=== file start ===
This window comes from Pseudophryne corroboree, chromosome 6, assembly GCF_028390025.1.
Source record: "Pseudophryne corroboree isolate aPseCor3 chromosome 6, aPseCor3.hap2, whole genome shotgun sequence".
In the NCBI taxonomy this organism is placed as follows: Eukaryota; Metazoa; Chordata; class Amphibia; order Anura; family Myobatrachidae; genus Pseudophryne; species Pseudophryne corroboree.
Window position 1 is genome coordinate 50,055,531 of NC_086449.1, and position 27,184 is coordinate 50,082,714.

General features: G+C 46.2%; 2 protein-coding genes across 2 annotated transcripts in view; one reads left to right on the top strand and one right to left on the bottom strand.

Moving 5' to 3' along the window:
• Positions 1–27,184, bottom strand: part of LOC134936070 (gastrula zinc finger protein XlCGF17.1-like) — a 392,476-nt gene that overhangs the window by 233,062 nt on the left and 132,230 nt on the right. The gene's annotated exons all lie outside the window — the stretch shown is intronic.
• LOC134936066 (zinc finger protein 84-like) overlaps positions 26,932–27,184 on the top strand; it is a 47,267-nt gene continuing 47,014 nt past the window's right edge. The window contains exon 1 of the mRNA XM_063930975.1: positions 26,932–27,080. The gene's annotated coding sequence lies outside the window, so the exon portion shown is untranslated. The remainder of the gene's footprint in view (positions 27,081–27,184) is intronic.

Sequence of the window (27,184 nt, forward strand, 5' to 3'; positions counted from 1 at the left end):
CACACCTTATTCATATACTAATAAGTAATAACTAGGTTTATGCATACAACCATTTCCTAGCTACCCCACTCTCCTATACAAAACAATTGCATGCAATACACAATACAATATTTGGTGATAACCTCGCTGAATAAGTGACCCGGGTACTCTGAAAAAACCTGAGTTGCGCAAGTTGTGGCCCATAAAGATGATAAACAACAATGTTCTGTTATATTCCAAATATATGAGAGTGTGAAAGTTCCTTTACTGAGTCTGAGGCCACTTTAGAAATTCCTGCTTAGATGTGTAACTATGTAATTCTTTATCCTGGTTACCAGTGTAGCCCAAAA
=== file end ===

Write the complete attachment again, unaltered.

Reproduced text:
This window comes from Pseudophryne corroboree, chromosome 6, assembly GCF_028390025.1.
Source record: "Pseudophryne corroboree isolate aPseCor3 chromosome 6, aPseCor3.hap2, whole genome shotgun sequence".
In the NCBI taxonomy this organism is placed as follows: Eukaryota; Metazoa; Chordata; class Amphibia; order Anura; family Myobatrachidae; genus Pseudophryne; species Pseudophryne corroboree.
Window position 1 is genome coordinate 50,055,531 of NC_086449.1, and position 27,184 is coordinate 50,082,714.

General features: G+C 46.2%; 2 protein-coding genes across 2 annotated transcripts in view; one reads left to right on the top strand and one right to left on the bottom strand.

Moving 5' to 3' along the window:
• Positions 1–27,184, bottom strand: part of LOC134936070 (gastrula zinc finger protein XlCGF17.1-like) — a 392,476-nt gene that overhangs the window by 233,062 nt on the left and 132,230 nt on the right. The gene's annotated exons all lie outside the window — the stretch shown is intronic.
• LOC134936066 (zinc finger protein 84-like) overlaps positions 26,932–27,184 on the top strand; it is a 47,267-nt gene continuing 47,014 nt past the window's right edge. The window contains exon 1 of the mRNA XM_063930975.1: positions 26,932–27,080. The gene's annotated coding sequence lies outside the window, so the exon portion shown is untranslated. The remainder of the gene's footprint in view (positions 27,081–27,184) is intronic.

Sequence of the window (27,184 nt, forward strand, 5' to 3'; positions counted from 1 at the left end):
CACACCTTATTCATATACTAATAAGTAATAACTAGGTTTATGCATACAACCATTTCCTAGCTACCCCACTCTCCTATACAAAACAATTGCATGCAATACACAATACAATATTTGGTGATAACCTCGCTGAATAAGTGACCCGGGTACTCTGAAAAAACCTGAGTTGCGCAAGTTGTGGCCCATAAAGATGATAAACAACAATGTTCTGTTATATTCCAAATATATGAGAGTGTGAAAGTTCCTTTACTGAGTCTGAGGCCACTTTAGAAATTCCTGCTTAGATGTGTAACTATGTAATTCTTTATCCTGGTTACCAGTGTAGCCCAAAA